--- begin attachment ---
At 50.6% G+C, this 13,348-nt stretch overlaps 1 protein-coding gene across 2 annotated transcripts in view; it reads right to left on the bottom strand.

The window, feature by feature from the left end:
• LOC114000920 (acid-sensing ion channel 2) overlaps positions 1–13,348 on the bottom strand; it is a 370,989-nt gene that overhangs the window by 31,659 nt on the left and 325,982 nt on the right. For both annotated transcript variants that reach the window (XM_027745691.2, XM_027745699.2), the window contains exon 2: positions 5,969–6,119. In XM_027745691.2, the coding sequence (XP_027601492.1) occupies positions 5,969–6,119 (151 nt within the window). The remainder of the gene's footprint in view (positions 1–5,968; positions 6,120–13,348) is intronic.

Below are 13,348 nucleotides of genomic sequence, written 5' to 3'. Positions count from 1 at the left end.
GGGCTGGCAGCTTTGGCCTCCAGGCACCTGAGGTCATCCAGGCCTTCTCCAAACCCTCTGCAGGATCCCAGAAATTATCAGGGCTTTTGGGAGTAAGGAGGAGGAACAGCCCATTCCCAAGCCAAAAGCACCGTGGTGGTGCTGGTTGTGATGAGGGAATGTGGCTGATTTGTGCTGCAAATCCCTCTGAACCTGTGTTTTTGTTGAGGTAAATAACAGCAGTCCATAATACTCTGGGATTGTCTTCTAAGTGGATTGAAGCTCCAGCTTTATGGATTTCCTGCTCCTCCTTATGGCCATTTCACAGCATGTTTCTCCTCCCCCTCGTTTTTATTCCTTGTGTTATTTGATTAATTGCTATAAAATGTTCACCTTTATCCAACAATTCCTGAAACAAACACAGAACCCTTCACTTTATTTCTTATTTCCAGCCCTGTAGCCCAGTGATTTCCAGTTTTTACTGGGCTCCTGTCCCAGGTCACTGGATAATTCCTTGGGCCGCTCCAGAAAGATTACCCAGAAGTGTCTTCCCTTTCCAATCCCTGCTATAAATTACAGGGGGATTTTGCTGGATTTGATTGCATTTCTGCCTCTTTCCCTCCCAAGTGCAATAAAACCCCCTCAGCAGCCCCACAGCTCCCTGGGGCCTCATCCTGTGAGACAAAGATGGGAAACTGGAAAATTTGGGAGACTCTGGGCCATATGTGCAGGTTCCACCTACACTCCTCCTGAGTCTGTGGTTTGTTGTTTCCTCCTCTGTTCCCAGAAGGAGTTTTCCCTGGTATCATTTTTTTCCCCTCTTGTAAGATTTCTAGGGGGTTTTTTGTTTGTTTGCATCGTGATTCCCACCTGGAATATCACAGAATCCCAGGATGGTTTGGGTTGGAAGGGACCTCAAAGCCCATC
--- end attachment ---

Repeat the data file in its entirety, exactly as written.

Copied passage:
At 50.6% G+C, this 13,348-nt stretch overlaps 1 protein-coding gene across 2 annotated transcripts in view; it reads right to left on the bottom strand.

The window, feature by feature from the left end:
• LOC114000920 (acid-sensing ion channel 2) overlaps positions 1–13,348 on the bottom strand; it is a 370,989-nt gene that overhangs the window by 31,659 nt on the left and 325,982 nt on the right. For both annotated transcript variants that reach the window (XM_027745691.2, XM_027745699.2), the window contains exon 2: positions 5,969–6,119. In XM_027745691.2, the coding sequence (XP_027601492.1) occupies positions 5,969–6,119 (151 nt within the window). The remainder of the gene's footprint in view (positions 1–5,968; positions 6,120–13,348) is intronic.

Below are 13,348 nucleotides of genomic sequence, written 5' to 3'. Positions count from 1 at the left end.
GGGCTGGCAGCTTTGGCCTCCAGGCACCTGAGGTCATCCAGGCCTTCTCCAAACCCTCTGCAGGATCCCAGAAATTATCAGGGCTTTTGGGAGTAAGGAGGAGGAACAGCCCATTCCCAAGCCAAAAGCACCGTGGTGGTGCTGGTTGTGATGAGGGAATGTGGCTGATTTGTGCTGCAAATCCCTCTGAACCTGTGTTTTTGTTGAGGTAAATAACAGCAGTCCATAATACTCTGGGATTGTCTTCTAAGTGGATTGAAGCTCCAGCTTTATGGATTTCCTGCTCCTCCTTATGGCCATTTCACAGCATGTTTCTCCTCCCCCTCGTTTTTATTCCTTGTGTTATTTGATTAATTGCTATAAAATGTTCACCTTTATCCAACAATTCCTGAAACAAACACAGAACCCTTCACTTTATTTCTTATTTCCAGCCCTGTAGCCCAGTGATTTCCAGTTTTTACTGGGCTCCTGTCCCAGGTCACTGGATAATTCCTTGGGCCGCTCCAGAAAGATTACCCAGAAGTGTCTTCCCTTTCCAATCCCTGCTATAAATTACAGGGGGATTTTGCTGGATTTGATTGCATTTCTGCCTCTTTCCCTCCCAAGTGCAATAAAACCCCCTCAGCAGCCCCACAGCTCCCTGGGGCCTCATCCTGTGAGACAAAGATGGGAAACTGGAAAATTTGGGAGACTCTGGGCCATATGTGCAGGTTCCACCTACACTCCTCCTGAGTCTGTGGTTTGTTGTTTCCTCCTCTGTTCCCAGAAGGAGTTTTCCCTGGTATCATTTTTTTCCCCTCTTGTAAGATTTCTAGGGGGTTTTTTGTTTGTTTGCATCGTGATTCCCACCTGGAATATCACAGAATCCCAGGATGGTTTGGGTTGGAAGGGACCTCAAAGCCCATC